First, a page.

However, the court will also consider the income of each parent in proportion to this parenting time, so if the parent with 60% of the parenting time earns more money than the other parent, they may need to pay child support instead, or there may be no support obligation for either parent.

Learn more from a skilled family law attorney

The calculation of joint custody child support in Arizona can be complicated, even when both parents share equal custody. If you’re unsure about whether or not you may be required to pay child support in a joint custody scenario, it’s best to consult a Tempe child custody lawyer from Blanchette Law PLLC.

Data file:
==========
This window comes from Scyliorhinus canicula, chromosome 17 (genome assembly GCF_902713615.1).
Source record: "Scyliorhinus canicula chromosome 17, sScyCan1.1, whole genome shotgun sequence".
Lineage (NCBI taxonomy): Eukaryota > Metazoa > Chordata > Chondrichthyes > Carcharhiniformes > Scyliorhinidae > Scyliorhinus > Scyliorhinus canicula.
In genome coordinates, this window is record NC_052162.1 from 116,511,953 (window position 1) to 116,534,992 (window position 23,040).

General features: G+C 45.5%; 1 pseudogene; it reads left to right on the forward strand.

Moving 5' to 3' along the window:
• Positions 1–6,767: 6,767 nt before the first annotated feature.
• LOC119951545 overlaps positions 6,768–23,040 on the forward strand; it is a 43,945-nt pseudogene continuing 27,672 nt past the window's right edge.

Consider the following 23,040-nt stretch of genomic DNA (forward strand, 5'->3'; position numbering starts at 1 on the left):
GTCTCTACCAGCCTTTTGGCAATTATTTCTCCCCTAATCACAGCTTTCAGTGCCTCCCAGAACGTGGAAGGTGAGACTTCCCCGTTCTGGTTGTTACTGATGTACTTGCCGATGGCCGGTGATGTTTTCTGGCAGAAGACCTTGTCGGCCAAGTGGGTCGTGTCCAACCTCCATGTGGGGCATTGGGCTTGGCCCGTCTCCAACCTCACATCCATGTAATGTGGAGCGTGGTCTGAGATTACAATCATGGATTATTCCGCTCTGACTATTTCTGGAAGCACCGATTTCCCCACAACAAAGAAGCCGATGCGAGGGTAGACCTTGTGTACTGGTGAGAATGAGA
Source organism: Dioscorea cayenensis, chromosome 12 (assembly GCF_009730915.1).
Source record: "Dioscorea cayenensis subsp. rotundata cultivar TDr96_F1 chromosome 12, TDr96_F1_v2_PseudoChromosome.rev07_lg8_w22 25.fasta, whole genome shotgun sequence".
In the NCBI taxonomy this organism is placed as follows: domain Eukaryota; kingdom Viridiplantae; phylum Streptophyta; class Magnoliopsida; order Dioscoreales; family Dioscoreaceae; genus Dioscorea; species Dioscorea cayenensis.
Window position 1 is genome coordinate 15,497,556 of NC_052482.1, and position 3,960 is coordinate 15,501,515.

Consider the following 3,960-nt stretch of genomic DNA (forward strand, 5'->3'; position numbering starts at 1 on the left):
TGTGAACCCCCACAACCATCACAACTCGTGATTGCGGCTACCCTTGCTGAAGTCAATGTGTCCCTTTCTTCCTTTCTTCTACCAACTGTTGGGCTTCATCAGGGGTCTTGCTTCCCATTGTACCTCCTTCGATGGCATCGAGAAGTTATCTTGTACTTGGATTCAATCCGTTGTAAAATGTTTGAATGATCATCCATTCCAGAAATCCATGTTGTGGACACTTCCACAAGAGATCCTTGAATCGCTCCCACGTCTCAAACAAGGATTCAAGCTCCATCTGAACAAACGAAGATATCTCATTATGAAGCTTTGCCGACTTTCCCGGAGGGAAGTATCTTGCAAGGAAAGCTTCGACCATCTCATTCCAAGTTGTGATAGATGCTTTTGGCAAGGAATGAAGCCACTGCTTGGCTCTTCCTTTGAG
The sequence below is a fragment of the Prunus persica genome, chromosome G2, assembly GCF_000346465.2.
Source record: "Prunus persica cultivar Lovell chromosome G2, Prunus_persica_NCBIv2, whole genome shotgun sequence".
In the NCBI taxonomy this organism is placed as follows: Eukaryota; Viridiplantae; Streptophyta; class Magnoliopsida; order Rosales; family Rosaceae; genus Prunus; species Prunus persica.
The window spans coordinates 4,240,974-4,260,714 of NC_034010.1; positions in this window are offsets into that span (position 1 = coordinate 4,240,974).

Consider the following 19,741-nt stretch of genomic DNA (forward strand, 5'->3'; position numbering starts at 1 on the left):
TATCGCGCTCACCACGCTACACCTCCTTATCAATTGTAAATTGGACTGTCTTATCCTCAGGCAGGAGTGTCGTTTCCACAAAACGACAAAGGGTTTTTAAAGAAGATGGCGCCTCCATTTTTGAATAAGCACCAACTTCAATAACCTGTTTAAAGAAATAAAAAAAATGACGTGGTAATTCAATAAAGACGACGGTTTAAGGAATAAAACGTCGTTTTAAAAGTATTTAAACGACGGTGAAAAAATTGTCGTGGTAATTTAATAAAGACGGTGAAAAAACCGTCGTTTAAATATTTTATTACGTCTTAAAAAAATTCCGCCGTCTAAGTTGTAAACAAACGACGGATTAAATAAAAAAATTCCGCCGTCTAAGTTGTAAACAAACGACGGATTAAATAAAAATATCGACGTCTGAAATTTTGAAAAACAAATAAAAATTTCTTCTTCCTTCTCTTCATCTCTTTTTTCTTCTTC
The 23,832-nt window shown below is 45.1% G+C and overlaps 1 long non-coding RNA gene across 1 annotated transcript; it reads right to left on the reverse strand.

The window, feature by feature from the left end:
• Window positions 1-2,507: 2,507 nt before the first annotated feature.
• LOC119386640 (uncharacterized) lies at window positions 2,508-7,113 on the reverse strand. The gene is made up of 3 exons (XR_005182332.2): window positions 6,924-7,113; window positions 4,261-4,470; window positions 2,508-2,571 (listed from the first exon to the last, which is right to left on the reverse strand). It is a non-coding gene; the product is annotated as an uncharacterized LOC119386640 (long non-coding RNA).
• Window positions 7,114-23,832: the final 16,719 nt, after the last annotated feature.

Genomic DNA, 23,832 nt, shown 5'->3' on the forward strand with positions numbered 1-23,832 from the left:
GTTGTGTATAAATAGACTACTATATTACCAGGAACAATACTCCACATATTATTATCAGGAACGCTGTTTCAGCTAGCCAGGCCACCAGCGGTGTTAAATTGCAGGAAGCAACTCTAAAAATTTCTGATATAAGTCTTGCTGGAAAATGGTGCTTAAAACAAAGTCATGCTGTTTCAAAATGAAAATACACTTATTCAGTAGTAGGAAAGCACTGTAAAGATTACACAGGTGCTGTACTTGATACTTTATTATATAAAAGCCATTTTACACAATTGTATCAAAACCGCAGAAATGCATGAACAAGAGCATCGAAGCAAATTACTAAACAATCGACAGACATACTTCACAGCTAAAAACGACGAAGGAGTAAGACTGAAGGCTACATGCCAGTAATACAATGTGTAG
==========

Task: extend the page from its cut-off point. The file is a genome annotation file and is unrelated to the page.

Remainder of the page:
Our team can help you understand your potential rights and obligations in child support matters, allowing you to plan for the future and give your child the best life possible. Contact our law firm today at (602) 881-1748 to get started.

What should I do if the other parent violates our parenting plan?

A parenting plan is a written document that outlines the responsibilities of each parent. It’s designed to protect the best interests of your children and help ensure a smooth co-parenting relationship between you and your ex.

This document is legally binding, meaning both parents must abide by its terms. If one parent fails to do so, the other parent has legal recourse and can take action. Continue reading to learn more, then contact Blanchette Law PLLC for personalized guidance from a Tempe child custody lawyer.

what to do if a parent violates parenting plan

Understand the violation